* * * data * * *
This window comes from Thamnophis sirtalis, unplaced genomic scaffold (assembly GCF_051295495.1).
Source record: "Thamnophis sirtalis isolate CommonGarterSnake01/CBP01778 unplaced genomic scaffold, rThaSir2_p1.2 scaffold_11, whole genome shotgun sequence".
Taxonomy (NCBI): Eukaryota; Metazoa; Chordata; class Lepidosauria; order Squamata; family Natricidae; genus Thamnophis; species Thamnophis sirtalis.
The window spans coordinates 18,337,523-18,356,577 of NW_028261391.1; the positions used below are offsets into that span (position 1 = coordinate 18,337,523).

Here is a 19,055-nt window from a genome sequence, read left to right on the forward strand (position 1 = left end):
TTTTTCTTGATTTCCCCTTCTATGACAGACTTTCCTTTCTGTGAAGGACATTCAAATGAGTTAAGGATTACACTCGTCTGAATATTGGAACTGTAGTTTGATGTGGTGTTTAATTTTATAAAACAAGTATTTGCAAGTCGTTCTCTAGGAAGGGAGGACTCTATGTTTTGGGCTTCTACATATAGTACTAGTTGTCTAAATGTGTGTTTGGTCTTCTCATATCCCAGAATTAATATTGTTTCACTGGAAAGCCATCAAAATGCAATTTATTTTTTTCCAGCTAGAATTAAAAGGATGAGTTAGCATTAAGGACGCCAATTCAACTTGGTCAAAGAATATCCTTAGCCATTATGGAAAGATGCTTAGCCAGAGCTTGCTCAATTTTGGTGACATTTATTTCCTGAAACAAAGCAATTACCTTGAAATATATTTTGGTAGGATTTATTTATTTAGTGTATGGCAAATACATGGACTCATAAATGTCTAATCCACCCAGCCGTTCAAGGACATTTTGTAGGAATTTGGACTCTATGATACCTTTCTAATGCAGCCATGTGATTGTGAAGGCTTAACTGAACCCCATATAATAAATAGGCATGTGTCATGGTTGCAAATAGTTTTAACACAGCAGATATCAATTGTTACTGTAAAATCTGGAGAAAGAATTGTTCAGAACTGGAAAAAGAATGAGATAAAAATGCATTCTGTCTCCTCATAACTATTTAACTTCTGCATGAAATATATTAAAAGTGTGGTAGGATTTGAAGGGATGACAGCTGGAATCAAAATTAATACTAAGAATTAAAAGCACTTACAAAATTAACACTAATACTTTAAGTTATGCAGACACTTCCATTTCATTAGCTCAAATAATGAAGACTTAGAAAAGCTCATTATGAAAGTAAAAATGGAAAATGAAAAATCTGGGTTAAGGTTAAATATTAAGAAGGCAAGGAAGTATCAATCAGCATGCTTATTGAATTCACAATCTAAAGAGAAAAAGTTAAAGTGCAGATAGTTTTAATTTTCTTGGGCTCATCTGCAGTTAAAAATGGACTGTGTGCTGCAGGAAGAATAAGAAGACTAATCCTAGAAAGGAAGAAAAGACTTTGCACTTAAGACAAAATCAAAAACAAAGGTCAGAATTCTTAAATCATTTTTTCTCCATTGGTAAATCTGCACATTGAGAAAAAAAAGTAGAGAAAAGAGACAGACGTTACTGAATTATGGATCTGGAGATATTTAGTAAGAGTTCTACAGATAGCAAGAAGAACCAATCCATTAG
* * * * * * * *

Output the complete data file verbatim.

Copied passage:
This window comes from Thamnophis sirtalis, unplaced genomic scaffold (assembly GCF_051295495.1).
Source record: "Thamnophis sirtalis isolate CommonGarterSnake01/CBP01778 unplaced genomic scaffold, rThaSir2_p1.2 scaffold_11, whole genome shotgun sequence".
Taxonomy (NCBI): Eukaryota; Metazoa; Chordata; class Lepidosauria; order Squamata; family Natricidae; genus Thamnophis; species Thamnophis sirtalis.
The window spans coordinates 18,337,523-18,356,577 of NW_028261391.1; the positions used below are offsets into that span (position 1 = coordinate 18,337,523).

Here is a 19,055-nt window from a genome sequence, read left to right on the forward strand (position 1 = left end):
TTTTTCTTGATTTCCCCTTCTATGACAGACTTTCCTTTCTGTGAAGGACATTCAAATGAGTTAAGGATTACACTCGTCTGAATATTGGAACTGTAGTTTGATGTGGTGTTTAATTTTATAAAACAAGTATTTGCAAGTCGTTCTCTAGGAAGGGAGGACTCTATGTTTTGGGCTTCTACATATAGTACTAGTTGTCTAAATGTGTGTTTGGTCTTCTCATATCCCAGAATTAATATTGTTTCACTGGAAAGCCATCAAAATGCAATTTATTTTTTTCCAGCTAGAATTAAAAGGATGAGTTAGCATTAAGGACGCCAATTCAACTTGGTCAAAGAATATCCTTAGCCATTATGGAAAGATGCTTAGCCAGAGCTTGCTCAATTTTGGTGACATTTATTTCCTGAAACAAAGCAATTACCTTGAAATATATTTTGGTAGGATTTATTTATTTAGTGTATGGCAAATACATGGACTCATAAATGTCTAATCCACCCAGCCGTTCAAGGACATTTTGTAGGAATTTGGACTCTATGATACCTTTCTAATGCAGCCATGTGATTGTGAAGGCTTAACTGAACCCCATATAATAAATAGGCATGTGTCATGGTTGCAAATAGTTTTAACACAGCAGATATCAATTGTTACTGTAAAATCTGGAGAAAGAATTGTTCAGAACTGGAAAAAGAATGAGATAAAAATGCATTCTGTCTCCTCATAACTATTTAACTTCTGCATGAAATATATTAAAAGTGTGGTAGGATTTGAAGGGATGACAGCTGGAATCAAAATTAATACTAAGAATTAAAAGCACTTACAAAATTAACACTAATACTTTAAGTTATGCAGACACTTCCATTTCATTAGCTCAAATAATGAAGACTTAGAAAAGCTCATTATGAAAGTAAAAATGGAAAATGAAAAATCTGGGTTAAGGTTAAATATTAAGAAGGCAAGGAAGTATCAATCAGCATGCTTATTGAATTCACAATCTAAAGAGAAAAAGTTAAAGTGCAGATAGTTTTAATTTTCTTGGGCTCATCTGCAGTTAAAAATGGACTGTGTGCTGCAGGAAGAATAAGAAGACTAATCCTAGAAAGGAAGAAAAGACTTTGCACTTAAGACAAAATCAAAAACAAAGGTCAGAATTCTTAAATCATTTTTTCTCCATTGGTAAATCTGCACATTGAGAAAAAAAAGTAGAGAAAAGAGACAGACGTTACTGAATTATGGATCTGGAGATATTTAGTAAGAGTTCTACAGATAGCAAGAAGAACCAATCCATTAG